Convicted drink drivers could see their car insurance premiums soar by up to an average of 75 per cent, research shows.
A motorist with a drink driving conviction (DR10 penalty) could find their car insurance premium rise 75 per cent from an average of £439 per year. Other convicted drivers may find it difficult to get insured at all.
Despite a decline in the number of drink driving accidents (data from the DfT) shows that the number of fatalities in 2012 decreased by 8% compared to the previous year), thousands of people are still failing the breath test and thousands further are injured on the roads by drivers who are over the limit.
UK law states that the alcohol limit for drivers is 80 milligrammes of alcohol per 100 millilitres of blood, 35 microgrammes per 100 millilitres of breath or 107 milligrammes per 100 millilitres of urine.
Despite these figures, DfT statistics show that 75% of people agree that “most people don’t know how much alcohol they can drink before being over the legal drink drive limit”.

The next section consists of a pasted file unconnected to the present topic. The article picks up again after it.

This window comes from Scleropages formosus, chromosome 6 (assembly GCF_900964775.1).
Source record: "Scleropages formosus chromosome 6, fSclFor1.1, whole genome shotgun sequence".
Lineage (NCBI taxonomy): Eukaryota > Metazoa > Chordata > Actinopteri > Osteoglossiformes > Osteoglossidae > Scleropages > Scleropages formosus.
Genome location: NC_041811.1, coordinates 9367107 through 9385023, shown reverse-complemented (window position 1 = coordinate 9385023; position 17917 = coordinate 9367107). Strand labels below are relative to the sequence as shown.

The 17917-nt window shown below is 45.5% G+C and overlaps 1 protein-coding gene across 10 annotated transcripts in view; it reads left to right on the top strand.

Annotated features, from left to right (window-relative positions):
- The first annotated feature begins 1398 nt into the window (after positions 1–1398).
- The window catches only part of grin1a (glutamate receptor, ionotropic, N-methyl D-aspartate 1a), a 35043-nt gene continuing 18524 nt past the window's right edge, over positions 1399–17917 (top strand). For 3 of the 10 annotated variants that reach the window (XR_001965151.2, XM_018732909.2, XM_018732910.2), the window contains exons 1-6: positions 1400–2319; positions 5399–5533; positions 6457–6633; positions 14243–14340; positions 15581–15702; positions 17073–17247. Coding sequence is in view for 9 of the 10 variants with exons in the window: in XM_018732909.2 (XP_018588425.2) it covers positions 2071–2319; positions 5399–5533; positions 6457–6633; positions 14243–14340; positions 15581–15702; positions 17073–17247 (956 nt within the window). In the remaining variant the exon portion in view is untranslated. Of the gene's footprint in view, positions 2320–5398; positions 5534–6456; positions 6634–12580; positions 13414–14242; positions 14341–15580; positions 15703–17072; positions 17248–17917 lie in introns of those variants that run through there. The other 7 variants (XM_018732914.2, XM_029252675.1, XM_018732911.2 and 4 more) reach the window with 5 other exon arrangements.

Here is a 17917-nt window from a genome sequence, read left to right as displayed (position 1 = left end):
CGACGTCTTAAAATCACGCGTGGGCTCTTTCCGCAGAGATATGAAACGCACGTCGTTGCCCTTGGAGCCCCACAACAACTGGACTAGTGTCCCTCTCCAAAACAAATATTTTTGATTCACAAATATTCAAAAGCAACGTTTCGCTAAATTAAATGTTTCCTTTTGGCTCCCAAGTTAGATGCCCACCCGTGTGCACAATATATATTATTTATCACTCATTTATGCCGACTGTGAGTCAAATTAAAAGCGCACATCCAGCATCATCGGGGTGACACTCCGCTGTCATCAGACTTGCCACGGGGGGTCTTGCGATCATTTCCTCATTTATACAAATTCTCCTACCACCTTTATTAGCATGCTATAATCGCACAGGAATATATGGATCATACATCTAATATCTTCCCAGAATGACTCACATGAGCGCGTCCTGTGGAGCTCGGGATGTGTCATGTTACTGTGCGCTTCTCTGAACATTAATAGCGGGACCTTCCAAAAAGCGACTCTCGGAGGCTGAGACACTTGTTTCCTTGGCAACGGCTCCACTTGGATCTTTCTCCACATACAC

Advice from Drink Aware states that the amount a person could drink before being considered over the driving limit varies from one person to another and depends on weight, gender, age, metabolism, current stress levels and whether you’ve eaten recently.
An article from insurance comparison engine Compare The Market (owned by the BGL Group) advises “Even if you’re under the limit, any alcohol can affect your coordination, judgment and reaction times so the safest strategy when it comes to driving is really to abstain completely.”
The article goes on to say: “Anyone caught over the legal limit will be banned from driving for at least 12 months, and fined up to £5,000. You can also be sent to prison for up to six months.”
Across the pond, a smartphone breathalyser called Alcohoot has been created which allows you to measure your blood alcohol concentration level using your phone. Developments like this are a positive step towards eliminating drink driving.